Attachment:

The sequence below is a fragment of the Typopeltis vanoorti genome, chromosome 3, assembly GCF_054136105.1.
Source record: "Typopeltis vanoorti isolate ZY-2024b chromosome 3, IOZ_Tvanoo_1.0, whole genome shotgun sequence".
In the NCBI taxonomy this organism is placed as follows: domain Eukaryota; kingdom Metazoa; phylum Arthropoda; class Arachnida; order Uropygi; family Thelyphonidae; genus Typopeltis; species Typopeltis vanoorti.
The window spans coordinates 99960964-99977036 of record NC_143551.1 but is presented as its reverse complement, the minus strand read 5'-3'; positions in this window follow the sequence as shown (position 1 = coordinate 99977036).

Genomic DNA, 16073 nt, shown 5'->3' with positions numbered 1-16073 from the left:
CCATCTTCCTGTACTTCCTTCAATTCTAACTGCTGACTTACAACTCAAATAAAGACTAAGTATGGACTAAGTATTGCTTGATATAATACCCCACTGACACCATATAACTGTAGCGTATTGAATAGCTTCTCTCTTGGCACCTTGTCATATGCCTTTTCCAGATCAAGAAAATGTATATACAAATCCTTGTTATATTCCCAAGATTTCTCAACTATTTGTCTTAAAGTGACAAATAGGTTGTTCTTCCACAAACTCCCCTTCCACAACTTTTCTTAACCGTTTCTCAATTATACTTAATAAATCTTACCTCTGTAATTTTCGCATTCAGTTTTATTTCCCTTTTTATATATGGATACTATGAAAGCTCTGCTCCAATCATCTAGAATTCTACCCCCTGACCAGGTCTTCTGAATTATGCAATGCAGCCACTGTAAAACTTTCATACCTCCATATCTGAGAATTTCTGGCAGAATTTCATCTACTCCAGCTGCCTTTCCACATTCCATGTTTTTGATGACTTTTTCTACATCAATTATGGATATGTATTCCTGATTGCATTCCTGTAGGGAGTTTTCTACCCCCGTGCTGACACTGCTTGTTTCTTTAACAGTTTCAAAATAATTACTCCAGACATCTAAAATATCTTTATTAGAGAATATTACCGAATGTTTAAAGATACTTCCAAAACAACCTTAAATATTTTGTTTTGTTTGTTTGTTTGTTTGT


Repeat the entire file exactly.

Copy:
The sequence below is a fragment of the Typopeltis vanoorti genome, chromosome 3, assembly GCF_054136105.1.
Source record: "Typopeltis vanoorti isolate ZY-2024b chromosome 3, IOZ_Tvanoo_1.0, whole genome shotgun sequence".
In the NCBI taxonomy this organism is placed as follows: domain Eukaryota; kingdom Metazoa; phylum Arthropoda; class Arachnida; order Uropygi; family Thelyphonidae; genus Typopeltis; species Typopeltis vanoorti.
The window spans coordinates 99960964-99977036 of record NC_143551.1 but is presented as its reverse complement, the minus strand read 5'-3'; positions in this window follow the sequence as shown (position 1 = coordinate 99977036).

Genomic DNA, 16073 nt, shown 5'->3' with positions numbered 1-16073 from the left:
CCATCTTCCTGTACTTCCTTCAATTCTAACTGCTGACTTACAACTCAAATAAAGACTAAGTATGGACTAAGTATTGCTTGATATAATACCCCACTGACACCATATAACTGTAGCGTATTGAATAGCTTCTCTCTTGGCACCTTGTCATATGCCTTTTCCAGATCAAGAAAATGTATATACAAATCCTTGTTATATTCCCAAGATTTCTCAACTATTTGTCTTAAAGTGACAAATAGGTTGTTCTTCCACAAACTCCCCTTCCACAACTTTTCTTAACCGTTTCTCAATTATACTTAATAAATCTTACCTCTGTAATTTTCGCATTCAGTTTTATTTCCCTTTTTATATATGGATACTATGAAAGCTCTGCTCCAATCATCTAGAATTCTACCCCCTGACCAGGTCTTCTGAATTATGCAATGCAGCCACTGTAAAACTTTCATACCTCCATATCTGAGAATTTCTGGCAGAATTTCATCTACTCCAGCTGCCTTTCCACATTCCATGTTTTTGATGACTTTTTCTACATCAATTATGGATATGTATTCCTGATTGCATTCCTGTAGGGAGTTTTCTACCCCCGTGCTGACACTGCTTGTTTCTTTAACAGTTTCAAAATAATTACTCCAGACATCTAAAATATCTTTATTAGAGAATATTACCGAATGTTTAAAGATACTTCCAAAACAACCTTAAATATTTTGTTTTGTTTGTTTGTTTGTTTGT